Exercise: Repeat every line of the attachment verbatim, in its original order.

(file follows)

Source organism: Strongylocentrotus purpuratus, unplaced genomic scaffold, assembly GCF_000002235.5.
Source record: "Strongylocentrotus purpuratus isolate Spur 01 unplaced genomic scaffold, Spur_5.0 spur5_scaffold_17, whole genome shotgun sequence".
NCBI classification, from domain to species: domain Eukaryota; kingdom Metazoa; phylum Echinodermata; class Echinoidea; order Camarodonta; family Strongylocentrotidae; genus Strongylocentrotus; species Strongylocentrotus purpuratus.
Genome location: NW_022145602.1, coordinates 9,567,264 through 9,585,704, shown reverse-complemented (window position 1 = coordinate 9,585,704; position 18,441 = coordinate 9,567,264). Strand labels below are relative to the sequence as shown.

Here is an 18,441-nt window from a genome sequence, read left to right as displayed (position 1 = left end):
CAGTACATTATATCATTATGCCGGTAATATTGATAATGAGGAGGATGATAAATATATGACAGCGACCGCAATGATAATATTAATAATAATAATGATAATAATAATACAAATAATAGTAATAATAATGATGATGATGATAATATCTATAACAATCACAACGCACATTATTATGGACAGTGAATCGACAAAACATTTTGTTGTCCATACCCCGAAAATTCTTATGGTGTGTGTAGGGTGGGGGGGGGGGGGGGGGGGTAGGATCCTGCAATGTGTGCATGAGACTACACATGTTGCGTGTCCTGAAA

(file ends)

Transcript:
Source organism: Strongylocentrotus purpuratus, unplaced genomic scaffold, assembly GCF_000002235.5.
Source record: "Strongylocentrotus purpuratus isolate Spur 01 unplaced genomic scaffold, Spur_5.0 spur5_scaffold_17, whole genome shotgun sequence".
NCBI classification, from domain to species: domain Eukaryota; kingdom Metazoa; phylum Echinodermata; class Echinoidea; order Camarodonta; family Strongylocentrotidae; genus Strongylocentrotus; species Strongylocentrotus purpuratus.
Genome location: NW_022145602.1, coordinates 9,567,264 through 9,585,704, shown reverse-complemented (window position 1 = coordinate 9,585,704; position 18,441 = coordinate 9,567,264). Strand labels below are relative to the sequence as shown.

Here is an 18,441-nt window from a genome sequence, read left to right as displayed (position 1 = left end):
CAGTACATTATATCATTATGCCGGTAATATTGATAATGAGGAGGATGATAAATATATGACAGCGACCGCAATGATAATATTAATAATAATAATGATAATAATAATACAAATAATAGTAATAATAATGATGATGATGATAATATCTATAACAATCACAACGCACATTATTATGGACAGTGAATCGACAAAACATTTTGTTGTCCATACCCCGAAAATTCTTATGGTGTGTGTAGGGTGGGGGGGGGGGGGGGGGGGTAGGATCCTGCAATGTGTGCATGAGACTACACATGTTGCGTGTCCTGAAA